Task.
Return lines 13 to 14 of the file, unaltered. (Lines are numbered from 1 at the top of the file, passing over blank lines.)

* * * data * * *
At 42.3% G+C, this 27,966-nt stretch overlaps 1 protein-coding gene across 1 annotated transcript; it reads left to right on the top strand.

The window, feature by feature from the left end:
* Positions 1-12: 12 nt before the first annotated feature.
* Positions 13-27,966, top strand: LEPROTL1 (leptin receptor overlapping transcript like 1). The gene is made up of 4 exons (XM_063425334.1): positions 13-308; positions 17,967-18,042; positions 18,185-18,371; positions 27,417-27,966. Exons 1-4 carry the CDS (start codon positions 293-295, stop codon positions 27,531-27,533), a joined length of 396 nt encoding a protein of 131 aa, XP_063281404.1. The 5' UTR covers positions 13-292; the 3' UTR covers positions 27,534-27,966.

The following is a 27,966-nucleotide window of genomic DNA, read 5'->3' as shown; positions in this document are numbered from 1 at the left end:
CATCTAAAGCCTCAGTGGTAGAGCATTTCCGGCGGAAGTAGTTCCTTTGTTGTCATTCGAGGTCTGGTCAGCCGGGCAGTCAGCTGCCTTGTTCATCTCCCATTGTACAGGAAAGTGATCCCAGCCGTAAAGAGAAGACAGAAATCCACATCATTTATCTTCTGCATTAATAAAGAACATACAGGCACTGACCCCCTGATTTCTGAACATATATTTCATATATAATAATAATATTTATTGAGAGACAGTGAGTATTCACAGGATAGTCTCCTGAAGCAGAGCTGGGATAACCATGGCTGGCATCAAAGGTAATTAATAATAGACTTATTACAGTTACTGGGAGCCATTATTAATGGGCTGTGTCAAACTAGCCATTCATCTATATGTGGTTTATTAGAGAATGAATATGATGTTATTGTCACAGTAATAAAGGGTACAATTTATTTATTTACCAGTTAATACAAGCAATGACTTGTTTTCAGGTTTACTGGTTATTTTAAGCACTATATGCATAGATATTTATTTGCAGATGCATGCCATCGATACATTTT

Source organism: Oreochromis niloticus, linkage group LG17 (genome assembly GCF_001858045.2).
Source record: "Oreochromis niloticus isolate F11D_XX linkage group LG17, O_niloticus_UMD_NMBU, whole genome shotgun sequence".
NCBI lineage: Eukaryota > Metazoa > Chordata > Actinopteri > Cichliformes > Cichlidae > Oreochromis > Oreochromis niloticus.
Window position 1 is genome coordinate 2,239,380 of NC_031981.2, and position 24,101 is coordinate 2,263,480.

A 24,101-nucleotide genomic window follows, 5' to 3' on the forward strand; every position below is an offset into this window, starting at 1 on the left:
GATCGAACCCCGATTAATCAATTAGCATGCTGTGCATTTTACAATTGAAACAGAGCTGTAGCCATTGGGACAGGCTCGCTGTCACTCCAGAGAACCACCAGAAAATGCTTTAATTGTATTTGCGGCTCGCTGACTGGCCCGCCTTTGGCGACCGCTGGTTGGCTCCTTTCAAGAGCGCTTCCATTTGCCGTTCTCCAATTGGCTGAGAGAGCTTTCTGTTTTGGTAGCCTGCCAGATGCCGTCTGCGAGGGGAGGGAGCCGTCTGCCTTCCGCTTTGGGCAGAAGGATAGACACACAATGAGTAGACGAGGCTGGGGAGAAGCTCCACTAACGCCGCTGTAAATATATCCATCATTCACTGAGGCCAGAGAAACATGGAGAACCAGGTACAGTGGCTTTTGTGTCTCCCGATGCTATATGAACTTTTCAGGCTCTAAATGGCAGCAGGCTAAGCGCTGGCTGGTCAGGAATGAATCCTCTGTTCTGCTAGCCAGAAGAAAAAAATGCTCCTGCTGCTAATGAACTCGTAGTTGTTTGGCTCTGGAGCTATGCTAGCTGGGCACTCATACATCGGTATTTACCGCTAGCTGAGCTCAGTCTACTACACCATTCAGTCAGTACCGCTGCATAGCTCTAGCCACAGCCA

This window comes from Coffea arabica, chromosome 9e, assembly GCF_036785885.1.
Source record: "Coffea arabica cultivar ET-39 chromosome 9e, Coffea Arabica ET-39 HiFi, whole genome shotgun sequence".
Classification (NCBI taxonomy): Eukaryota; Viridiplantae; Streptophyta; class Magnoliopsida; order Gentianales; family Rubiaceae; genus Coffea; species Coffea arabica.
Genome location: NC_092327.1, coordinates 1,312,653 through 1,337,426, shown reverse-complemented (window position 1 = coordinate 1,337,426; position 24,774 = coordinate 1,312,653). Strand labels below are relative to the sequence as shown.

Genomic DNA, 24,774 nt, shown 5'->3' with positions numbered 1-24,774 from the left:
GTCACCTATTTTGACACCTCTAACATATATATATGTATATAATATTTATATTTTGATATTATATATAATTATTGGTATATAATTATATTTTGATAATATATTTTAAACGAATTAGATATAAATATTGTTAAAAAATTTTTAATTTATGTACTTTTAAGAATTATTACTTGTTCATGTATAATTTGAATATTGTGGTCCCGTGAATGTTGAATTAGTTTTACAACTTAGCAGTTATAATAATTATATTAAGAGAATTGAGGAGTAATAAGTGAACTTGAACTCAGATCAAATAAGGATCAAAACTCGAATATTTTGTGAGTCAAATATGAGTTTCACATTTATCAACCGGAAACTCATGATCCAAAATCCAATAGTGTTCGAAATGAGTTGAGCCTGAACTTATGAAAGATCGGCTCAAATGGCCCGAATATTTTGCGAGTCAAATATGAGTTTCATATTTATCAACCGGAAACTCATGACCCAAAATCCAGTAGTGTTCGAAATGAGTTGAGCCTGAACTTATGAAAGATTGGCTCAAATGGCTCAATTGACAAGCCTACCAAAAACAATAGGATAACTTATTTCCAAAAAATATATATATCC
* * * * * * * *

This window comes from Coffea arabica, chromosome 9e, assembly GCF_036785885.1.
Source record: "Coffea arabica cultivar ET-39 chromosome 9e, Coffea Arabica ET-39 HiFi, whole genome shotgun sequence".